"Tell you what, Mom, I'll go on the Internet and find an alternative. I don't want to add three hours prep time.  That will take us all day to do this. Surely there is a modern way around this.   I saw a microwave recipe once. Maybe that would be better and faster. I'll call you back." 

I found oodles of recipes on the Internet, over and over requiring  the soak.  I also, found  the microwave recipe, which  was for a single jar of pickles and  must be stored in the refrigerator for not more than  four weeks. Not ta.  I want mine to keep all winter so that wouldn't do.
National Can it Forward Day, Saturday, August 17th, 2013
August is Ball's canning party month. Click to check out the details.  


Then I went on the Ball Canning & Preserving  website and found out they have a new mixture that makes pickles crisp without having to soak them. Hallelujah! I'm in. So I called Mom back and told her excitedly,  IT'S ON,  explaining what  I had found out and that  I was now  headed to Kroger's to get some pickling  mix. Yippee!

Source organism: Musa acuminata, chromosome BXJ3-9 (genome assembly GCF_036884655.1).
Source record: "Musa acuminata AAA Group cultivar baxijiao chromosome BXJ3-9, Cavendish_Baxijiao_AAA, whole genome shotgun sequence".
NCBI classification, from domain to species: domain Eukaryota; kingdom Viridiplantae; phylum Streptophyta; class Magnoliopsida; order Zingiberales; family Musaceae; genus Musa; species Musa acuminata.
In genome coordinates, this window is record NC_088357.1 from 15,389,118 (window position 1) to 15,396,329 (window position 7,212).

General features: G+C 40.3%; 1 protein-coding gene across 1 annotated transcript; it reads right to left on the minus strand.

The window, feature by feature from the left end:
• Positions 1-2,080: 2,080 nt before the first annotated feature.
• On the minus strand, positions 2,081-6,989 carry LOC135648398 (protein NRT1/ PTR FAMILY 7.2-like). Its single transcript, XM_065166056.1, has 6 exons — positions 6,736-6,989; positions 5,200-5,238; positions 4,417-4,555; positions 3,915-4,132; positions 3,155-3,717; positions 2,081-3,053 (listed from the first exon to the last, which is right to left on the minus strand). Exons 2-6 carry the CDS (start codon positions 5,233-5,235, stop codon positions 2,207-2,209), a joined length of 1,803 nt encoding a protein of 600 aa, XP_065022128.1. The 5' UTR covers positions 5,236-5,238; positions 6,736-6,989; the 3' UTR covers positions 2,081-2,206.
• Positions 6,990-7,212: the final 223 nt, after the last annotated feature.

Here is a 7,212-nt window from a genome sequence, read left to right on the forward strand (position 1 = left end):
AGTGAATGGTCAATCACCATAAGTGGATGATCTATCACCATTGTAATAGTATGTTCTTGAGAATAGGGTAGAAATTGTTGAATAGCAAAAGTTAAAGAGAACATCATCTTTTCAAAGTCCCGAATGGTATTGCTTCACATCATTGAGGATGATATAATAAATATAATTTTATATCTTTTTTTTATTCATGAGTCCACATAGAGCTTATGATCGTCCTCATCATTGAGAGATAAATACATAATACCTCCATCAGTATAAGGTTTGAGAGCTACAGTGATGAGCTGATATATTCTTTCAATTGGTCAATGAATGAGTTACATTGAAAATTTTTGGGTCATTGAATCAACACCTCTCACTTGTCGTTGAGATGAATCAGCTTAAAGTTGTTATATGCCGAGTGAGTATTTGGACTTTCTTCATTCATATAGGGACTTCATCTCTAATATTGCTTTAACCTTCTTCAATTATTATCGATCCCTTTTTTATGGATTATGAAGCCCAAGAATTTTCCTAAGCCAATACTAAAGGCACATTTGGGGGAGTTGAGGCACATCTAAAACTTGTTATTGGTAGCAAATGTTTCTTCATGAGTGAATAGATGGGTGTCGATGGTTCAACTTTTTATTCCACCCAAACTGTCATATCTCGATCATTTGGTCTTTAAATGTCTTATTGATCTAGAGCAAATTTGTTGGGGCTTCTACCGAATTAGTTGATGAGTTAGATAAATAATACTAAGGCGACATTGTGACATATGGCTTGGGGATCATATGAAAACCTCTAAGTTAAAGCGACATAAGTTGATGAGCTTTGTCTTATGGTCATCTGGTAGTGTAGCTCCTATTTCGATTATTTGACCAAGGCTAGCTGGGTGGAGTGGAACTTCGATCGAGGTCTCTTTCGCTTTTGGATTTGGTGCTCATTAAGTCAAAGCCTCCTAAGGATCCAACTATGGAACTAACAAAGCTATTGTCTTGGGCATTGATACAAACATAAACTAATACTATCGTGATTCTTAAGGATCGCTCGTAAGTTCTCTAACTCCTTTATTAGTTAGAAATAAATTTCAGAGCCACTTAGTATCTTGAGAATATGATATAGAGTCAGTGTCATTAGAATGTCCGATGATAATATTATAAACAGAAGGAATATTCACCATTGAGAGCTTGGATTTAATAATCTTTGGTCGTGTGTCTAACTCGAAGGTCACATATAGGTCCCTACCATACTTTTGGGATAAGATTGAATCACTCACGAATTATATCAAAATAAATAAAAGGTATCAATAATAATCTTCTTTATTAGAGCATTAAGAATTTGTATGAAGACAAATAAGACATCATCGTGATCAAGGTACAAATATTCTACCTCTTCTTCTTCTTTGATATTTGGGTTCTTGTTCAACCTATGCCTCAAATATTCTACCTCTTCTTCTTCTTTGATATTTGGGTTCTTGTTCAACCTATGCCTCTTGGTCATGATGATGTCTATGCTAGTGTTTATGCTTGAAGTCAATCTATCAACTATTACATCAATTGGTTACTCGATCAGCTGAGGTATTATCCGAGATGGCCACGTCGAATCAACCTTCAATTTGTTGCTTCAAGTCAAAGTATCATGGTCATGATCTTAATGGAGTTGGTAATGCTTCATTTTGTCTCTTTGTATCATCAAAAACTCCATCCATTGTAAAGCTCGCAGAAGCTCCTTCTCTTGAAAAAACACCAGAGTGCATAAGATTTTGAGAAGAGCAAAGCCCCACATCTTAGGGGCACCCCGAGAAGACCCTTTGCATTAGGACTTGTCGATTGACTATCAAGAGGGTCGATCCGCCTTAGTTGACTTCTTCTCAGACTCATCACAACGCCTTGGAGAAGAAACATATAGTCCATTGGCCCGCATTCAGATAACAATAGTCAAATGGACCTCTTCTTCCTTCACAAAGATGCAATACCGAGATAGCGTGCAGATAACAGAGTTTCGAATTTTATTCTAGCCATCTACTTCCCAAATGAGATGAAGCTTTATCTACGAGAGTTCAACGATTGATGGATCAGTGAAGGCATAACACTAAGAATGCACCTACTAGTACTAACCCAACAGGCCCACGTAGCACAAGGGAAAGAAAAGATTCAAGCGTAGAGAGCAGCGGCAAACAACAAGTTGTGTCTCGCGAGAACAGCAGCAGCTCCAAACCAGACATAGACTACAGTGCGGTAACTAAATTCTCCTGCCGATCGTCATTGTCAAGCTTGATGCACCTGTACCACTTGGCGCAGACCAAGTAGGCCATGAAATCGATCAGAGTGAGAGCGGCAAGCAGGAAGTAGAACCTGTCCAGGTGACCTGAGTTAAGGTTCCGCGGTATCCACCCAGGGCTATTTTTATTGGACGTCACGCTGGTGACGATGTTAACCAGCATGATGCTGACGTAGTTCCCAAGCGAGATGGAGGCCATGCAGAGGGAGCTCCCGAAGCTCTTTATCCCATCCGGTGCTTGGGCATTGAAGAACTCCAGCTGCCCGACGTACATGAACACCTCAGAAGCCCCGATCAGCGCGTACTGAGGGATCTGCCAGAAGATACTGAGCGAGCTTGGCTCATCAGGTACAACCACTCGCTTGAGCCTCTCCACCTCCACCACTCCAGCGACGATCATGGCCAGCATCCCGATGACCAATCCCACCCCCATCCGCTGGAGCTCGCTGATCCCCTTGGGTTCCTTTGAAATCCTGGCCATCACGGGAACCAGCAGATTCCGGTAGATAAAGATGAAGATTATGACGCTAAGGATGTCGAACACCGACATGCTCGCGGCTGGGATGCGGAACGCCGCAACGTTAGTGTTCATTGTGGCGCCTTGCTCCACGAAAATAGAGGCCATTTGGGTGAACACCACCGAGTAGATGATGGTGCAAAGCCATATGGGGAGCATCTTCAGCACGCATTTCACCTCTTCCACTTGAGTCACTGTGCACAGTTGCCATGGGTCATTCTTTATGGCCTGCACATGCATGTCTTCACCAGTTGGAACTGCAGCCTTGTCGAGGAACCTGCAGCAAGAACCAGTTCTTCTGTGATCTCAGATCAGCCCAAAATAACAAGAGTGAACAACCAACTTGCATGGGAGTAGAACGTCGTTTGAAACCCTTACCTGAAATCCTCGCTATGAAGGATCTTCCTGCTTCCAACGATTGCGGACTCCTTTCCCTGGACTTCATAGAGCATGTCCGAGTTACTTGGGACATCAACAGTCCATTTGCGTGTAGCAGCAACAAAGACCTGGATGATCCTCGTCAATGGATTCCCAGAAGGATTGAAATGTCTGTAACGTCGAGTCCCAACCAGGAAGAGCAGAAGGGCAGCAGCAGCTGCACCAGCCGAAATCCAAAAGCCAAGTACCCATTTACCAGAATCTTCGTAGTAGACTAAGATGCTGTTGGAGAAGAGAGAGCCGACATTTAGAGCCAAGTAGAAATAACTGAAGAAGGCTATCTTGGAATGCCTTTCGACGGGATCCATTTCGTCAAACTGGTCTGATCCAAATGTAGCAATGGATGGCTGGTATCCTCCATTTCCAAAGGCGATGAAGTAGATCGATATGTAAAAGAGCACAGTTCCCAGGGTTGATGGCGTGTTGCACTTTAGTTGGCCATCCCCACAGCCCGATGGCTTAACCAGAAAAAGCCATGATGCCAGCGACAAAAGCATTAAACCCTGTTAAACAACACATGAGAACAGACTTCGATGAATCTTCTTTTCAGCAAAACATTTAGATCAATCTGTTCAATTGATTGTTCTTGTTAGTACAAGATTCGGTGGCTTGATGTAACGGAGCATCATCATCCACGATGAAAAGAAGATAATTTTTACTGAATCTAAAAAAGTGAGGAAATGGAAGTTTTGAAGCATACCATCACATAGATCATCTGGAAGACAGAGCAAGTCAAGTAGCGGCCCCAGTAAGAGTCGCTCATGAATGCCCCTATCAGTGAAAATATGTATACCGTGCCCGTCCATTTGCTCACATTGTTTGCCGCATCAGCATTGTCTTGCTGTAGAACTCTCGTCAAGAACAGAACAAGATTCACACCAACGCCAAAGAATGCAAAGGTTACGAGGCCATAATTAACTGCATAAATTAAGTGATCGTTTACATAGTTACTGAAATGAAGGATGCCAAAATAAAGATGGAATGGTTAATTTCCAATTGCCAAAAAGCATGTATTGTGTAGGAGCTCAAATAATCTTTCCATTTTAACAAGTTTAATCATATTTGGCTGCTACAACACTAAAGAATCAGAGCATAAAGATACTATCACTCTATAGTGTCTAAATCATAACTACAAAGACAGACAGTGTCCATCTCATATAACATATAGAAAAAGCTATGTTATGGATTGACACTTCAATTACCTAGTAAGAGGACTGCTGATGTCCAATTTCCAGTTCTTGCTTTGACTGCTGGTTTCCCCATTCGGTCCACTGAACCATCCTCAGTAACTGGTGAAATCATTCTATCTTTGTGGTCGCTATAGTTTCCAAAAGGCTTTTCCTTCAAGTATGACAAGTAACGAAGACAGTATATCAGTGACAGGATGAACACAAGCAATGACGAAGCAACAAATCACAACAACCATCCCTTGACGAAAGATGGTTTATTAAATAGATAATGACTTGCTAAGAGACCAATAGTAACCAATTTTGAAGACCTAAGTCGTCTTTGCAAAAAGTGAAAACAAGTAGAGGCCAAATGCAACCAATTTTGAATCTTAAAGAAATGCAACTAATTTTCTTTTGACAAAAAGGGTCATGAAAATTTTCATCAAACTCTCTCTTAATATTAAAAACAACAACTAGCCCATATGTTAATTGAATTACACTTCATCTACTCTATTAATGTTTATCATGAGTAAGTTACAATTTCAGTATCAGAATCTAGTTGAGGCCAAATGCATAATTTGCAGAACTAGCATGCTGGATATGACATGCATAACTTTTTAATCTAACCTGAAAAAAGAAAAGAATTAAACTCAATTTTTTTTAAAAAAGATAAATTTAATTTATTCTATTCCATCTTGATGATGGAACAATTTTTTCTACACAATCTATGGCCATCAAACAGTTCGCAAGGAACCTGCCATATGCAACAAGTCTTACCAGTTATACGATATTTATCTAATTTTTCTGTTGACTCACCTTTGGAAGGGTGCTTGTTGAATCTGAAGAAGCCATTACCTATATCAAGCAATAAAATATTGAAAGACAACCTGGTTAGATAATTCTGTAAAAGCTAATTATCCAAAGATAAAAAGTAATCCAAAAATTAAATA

Unfortunately, would you believe  they were sold out of the familiar Ball brand pickling mix I had seen on the web.   Just my luck today, I shook my head,  invisioning  everyone else in town knew what I had just found out, and were at home making pickles with this obviously, popular pickling mix. Shoot! 

Mrs. Wages brand pickling mix was on the shelf, too.  I didn't know who Mrs. Wages was nor  had I heard of her before? Or if I could trust her.   Not sure at all.   Well,  truth of the matter is,  beggars can't be choosers,  I thought,  so  I snagged one from the shelf.  Problem solved, or so I thought.